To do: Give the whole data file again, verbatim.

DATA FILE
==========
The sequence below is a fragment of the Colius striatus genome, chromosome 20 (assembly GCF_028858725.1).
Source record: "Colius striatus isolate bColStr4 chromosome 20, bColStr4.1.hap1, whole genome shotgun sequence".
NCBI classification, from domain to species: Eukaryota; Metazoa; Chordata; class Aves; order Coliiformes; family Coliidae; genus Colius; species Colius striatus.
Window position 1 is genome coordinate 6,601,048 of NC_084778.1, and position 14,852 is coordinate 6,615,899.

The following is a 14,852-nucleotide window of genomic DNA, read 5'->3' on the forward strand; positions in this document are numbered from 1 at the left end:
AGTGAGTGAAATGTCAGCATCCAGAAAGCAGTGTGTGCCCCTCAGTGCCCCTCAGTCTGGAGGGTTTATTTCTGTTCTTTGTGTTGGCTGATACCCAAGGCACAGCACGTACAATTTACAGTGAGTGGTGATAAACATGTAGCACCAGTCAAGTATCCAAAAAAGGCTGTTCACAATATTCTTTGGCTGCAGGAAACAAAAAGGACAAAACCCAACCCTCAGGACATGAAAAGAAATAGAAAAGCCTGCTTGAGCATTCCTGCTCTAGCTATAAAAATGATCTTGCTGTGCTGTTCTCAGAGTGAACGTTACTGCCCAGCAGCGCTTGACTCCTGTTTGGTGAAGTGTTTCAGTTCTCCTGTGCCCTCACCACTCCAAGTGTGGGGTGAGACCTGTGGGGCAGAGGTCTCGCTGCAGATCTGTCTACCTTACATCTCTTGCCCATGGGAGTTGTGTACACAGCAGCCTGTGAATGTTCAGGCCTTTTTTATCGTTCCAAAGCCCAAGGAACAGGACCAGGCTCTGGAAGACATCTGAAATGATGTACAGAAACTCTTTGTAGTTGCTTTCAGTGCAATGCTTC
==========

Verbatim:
The sequence below is a fragment of the Colius striatus genome, chromosome 20 (assembly GCF_028858725.1).
Source record: "Colius striatus isolate bColStr4 chromosome 20, bColStr4.1.hap1, whole genome shotgun sequence".
NCBI classification, from domain to species: Eukaryota; Metazoa; Chordata; class Aves; order Coliiformes; family Coliidae; genus Colius; species Colius striatus.
Window position 1 is genome coordinate 6,601,048 of NC_084778.1, and position 14,852 is coordinate 6,615,899.

The following is a 14,852-nucleotide window of genomic DNA, read 5'->3' on the forward strand; positions in this document are numbered from 1 at the left end:
AGTGAGTGAAATGTCAGCATCCAGAAAGCAGTGTGTGCCCCTCAGTGCCCCTCAGTCTGGAGGGTTTATTTCTGTTCTTTGTGTTGGCTGATACCCAAGGCACAGCACGTACAATTTACAGTGAGTGGTGATAAACATGTAGCACCAGTCAAGTATCCAAAAAAGGCTGTTCACAATATTCTTTGGCTGCAGGAAACAAAAAGGACAAAACCCAACCCTCAGGACATGAAAAGAAATAGAAAAGCCTGCTTGAGCATTCCTGCTCTAGCTATAAAAATGATCTTGCTGTGCTGTTCTCAGAGTGAACGTTACTGCCCAGCAGCGCTTGACTCCTGTTTGGTGAAGTGTTTCAGTTCTCCTGTGCCCTCACCACTCCAAGTGTGGGGTGAGACCTGTGGGGCAGAGGTCTCGCTGCAGATCTGTCTACCTTACATCTCTTGCCCATGGGAGTTGTGTACACAGCAGCCTGTGAATGTTCAGGCCTTTTTTATCGTTCCAAAGCCCAAGGAACAGGACCAGGCTCTGGAAGACATCTGAAATGATGTACAGAAACTCTTTGTAGTTGCTTTCAGTGCAATGCTTC